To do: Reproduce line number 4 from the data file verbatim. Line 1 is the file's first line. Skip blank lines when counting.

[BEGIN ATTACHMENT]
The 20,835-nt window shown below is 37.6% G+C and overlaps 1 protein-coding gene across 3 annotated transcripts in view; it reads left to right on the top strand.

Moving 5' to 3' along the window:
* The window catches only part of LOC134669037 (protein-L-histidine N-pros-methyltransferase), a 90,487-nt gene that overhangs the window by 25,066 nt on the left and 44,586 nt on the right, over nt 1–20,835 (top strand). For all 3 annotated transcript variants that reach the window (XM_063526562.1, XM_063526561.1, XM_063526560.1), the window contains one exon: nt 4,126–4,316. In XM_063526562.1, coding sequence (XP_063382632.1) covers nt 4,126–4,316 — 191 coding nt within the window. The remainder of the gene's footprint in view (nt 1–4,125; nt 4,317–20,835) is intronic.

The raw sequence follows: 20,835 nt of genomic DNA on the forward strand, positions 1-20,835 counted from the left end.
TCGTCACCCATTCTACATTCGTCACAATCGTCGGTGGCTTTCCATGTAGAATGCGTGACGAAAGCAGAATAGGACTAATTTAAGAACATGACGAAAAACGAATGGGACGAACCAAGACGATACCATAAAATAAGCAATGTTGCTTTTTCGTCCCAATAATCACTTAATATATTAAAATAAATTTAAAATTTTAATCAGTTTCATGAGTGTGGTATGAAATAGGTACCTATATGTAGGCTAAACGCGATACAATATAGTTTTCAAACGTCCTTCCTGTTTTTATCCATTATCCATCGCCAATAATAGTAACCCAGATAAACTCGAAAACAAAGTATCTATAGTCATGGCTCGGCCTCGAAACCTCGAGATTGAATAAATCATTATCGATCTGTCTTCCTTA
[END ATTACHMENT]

The raw sequence follows: 20,835 nt of genomic DNA on the forward strand, positions 1-20,835 counted from the left end.